3.5 min read
In recent years, new technological developments have given way to what is known as Remote Simultaneous Interpreting.
This remote interpreting is done via virtual platforms of which, by my count, there are around five currently operating successfully in the market* and can be divided in two main groups:
- Virtual interpreting booths
- Meeting platforms with simultaneous translation
VIRTUAL INTERPRETING BOOTHS
These platforms do what it says on the tin: provide remote interpretation services for face-to-face or online events.
Thus, participants and delegates either attend the conference the traditional way or via an online meeting platform, while interpreters connect remotely to the interpreting booth from either our home offices or a hub provided by the platform company.
Under this format, participants need to do two things:
- Attend a conference in person or connect to the virtual meeting room where the event is being held (and mute its audio)
- Connect to the interpreters’ audio stream, usually by downloading an app to a separate device, such as a tablet or mobile
MEETING PLATFORMS WITH SIMULTANEOUS TRANSLATION
These are proper meeting platforms offering all the standard features and capabilities of stablished online meeting platforms, such as screen and ppt presentation sharing, on-camera interventions, group and private chat, floor sharing PLUS virtual interpreting booths and separate language channels for participants to choose to listen to.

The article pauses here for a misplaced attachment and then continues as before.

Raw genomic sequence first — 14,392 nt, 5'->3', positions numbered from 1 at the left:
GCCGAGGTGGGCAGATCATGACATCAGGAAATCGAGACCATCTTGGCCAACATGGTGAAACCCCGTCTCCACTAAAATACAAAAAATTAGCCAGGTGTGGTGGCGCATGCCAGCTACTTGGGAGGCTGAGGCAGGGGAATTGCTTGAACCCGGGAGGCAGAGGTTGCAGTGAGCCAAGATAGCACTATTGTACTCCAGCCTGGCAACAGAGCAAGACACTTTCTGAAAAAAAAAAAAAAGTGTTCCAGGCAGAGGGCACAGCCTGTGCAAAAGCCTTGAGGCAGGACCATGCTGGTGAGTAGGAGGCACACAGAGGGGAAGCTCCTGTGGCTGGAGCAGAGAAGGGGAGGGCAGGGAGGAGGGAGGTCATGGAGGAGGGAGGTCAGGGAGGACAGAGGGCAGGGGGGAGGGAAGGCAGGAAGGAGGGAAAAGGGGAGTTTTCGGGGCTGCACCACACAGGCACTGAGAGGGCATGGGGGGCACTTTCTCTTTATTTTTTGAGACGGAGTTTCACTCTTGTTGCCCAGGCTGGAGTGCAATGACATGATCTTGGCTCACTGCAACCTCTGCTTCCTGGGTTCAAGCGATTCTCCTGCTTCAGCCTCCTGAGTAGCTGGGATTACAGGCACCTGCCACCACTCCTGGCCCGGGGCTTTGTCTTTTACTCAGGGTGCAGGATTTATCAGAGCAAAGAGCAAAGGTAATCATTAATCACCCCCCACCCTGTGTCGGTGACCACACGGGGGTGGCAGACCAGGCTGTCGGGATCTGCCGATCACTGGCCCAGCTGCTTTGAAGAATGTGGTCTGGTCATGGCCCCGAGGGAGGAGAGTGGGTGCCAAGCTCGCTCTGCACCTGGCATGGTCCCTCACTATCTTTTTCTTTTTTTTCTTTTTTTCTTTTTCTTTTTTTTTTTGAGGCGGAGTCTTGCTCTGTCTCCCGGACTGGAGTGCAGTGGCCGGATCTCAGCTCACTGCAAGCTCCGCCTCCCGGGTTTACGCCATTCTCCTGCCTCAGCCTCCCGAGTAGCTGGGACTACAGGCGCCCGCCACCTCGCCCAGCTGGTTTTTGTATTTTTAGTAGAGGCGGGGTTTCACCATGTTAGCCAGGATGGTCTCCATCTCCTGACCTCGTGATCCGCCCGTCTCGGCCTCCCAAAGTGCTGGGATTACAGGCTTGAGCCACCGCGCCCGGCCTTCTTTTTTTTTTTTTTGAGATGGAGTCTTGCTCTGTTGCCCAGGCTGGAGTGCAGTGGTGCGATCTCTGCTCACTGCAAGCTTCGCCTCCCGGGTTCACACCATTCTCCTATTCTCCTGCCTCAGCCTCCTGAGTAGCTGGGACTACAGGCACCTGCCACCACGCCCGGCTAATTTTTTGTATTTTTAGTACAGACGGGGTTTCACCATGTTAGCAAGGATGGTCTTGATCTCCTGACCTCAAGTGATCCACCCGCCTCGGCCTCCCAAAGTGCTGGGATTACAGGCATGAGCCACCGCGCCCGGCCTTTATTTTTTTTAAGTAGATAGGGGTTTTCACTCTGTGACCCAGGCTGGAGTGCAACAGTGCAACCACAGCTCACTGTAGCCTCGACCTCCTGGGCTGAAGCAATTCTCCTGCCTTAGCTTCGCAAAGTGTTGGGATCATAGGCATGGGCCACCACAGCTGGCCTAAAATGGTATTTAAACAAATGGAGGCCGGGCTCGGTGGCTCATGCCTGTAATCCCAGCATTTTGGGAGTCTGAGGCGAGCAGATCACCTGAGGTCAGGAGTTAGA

Under this format, there is no need for special equipment or setup, as participants connect to a single platform which interface includes both the meeting/event and the interpreters’ audio stream.
- Lower carbon footprint, as less people need to be on site
- Cost saving here but additional costs there: save on traditional booths, travel and accommodation, but need to get specialist equipment, minimum connectivity, platform access, etc.
- Hosting meetings without having to mobilise entire teams or taking staff members away from key tasks for too long
- Face-to-Face interaction; coffee breaks, lunch, and after-work drinks are sometimes as or even more fruitful than the events themselves
- Guarantee of uninterrupted, good quality audio stream as it is impossible to control and adjust everybody’s Internet connection or online behaviour
- Nuances in the interpreters’ renditions as, by not being on site, we are unable to ‘read the room’
So, having first-hands experience working with both types of platforms, I would say that remote interpreting is a lot like online dating: whether it works for you or not depends a lot on what you are looking for, what you want to achieve, and how much you’re willing to invest.
Remotely or not, words always connect worlds.
*For specific names, information, and user experience about each platform, please email me on firstname.lastname@example.org
Last May, Sheila Harkatz, founder of Mujeres en Carrera, a Latin American Edtech initiative that promotes business and financial inclusion of girls and women, invited me to present a webinar about multicultural communication and doing business internationally.
It was a great opportunity to share my experiences and lessons learned in my work as a diplomatic interpreter about how different cultures interact and communicate.
Looking ‘presentable’, ‘polished’, ‘elegant’ or, yes, ‘pretty’ is another way to mind the little things, to reassure your client that you have his/her back, that you are part of the team all before you utter your first word. It is another subtle way to build trust.